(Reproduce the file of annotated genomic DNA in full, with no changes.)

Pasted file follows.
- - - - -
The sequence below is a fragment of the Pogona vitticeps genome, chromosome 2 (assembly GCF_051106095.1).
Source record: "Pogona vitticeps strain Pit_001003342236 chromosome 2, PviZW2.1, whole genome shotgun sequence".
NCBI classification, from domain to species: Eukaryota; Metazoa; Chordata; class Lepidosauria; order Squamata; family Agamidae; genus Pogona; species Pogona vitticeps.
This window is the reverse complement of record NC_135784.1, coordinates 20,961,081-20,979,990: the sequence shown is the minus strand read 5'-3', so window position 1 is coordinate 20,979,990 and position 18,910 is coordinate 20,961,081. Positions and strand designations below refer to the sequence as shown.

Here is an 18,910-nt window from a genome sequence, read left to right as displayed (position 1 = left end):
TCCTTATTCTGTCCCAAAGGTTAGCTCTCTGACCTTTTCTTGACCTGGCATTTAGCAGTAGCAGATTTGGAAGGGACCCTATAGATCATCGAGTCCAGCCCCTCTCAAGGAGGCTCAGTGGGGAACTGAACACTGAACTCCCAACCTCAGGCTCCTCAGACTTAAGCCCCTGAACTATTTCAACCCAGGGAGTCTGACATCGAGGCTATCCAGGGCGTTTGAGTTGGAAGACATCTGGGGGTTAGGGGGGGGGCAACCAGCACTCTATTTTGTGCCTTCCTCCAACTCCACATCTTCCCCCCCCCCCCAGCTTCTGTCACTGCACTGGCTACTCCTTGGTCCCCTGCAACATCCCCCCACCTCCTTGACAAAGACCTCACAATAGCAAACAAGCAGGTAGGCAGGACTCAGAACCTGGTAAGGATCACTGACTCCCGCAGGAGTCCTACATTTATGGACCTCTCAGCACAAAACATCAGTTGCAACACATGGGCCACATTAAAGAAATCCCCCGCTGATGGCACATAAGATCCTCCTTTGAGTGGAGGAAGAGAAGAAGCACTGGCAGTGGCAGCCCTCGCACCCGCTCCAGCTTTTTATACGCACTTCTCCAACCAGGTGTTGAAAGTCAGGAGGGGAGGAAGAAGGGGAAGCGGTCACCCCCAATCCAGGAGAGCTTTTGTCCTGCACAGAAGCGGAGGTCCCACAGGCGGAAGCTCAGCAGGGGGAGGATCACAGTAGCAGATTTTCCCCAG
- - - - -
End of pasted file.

The sequence below is a fragment of the Pogona vitticeps genome, chromosome 2 (assembly GCF_051106095.1).
Source record: "Pogona vitticeps strain Pit_001003342236 chromosome 2, PviZW2.1, whole genome shotgun sequence".
NCBI classification, from domain to species: Eukaryota; Metazoa; Chordata; class Lepidosauria; order Squamata; family Agamidae; genus Pogona; species Pogona vitticeps.
This window is the reverse complement of record NC_135784.1, coordinates 20,961,081-20,979,990: the sequence shown is the minus strand read 5'-3', so window position 1 is coordinate 20,979,990 and position 18,910 is coordinate 20,961,081. Positions and strand designations below refer to the sequence as shown.

Here is an 18,910-nt window from a genome sequence, read left to right as displayed (position 1 = left end):
TCCTTATTCTGTCCCAAAGGTTAGCTCTCTGACCTTTTCTTGACCTGGCATTTAGCAGTAGCAGATTTGGAAGGGACCCTATAGATCATCGAGTCCAGCCCCTCTCAAGGAGGCTCAGTGGGGAACTGAACACTGAACTCCCAACCTCAGGCTCCTCAGACTTAAGCCCCTGAACTATTTCAACCCAGGGAGTCTGACATCGAGGCTATCCAGGGCGTTTGAGTTGGAAGACATCTGGGGGTTAGGGGGGGGGCAACCAGCACTCTATTTTGTGCCTTCCTCCAACTCCACATCTTCCCCCCCCCCCCAGCTTCTGTCACTGCACTGGCTACTCCTTGGTCCCCTGCAACATCCCCCCACCTCCTTGACAAAGACCTCACAATAGCAAACAAGCAGGTAGGCAGGACTCAGAACCTGGTAAGGATCACTGACTCCCGCAGGAGTCCTACATTTATGGACCTCTCAGCACAAAACATCAGTTGCAACACATGGGCCACATTAAAGAAATCCCCCGCTGATGGCACATAAGATCCTCCTTTGAGTGGAGGAAGAGAAGAAGCACTGGCAGTGGCAGCCCTCGCACCCGCTCCAGCTTTTTATACGCACTTCTCCAACCAGGTGTTGAAAGTCAGGAGGGGAGGAAGAAGGGGAAGCGGTCACCCCCAATCCAGGAGAGCTTTTGTCCTGCACAGAAGCGGAGGTCCCACAGGCGGAAGCTCAGCAGGGGGAGGATCACAGTAGCAGATTTTCCCCAG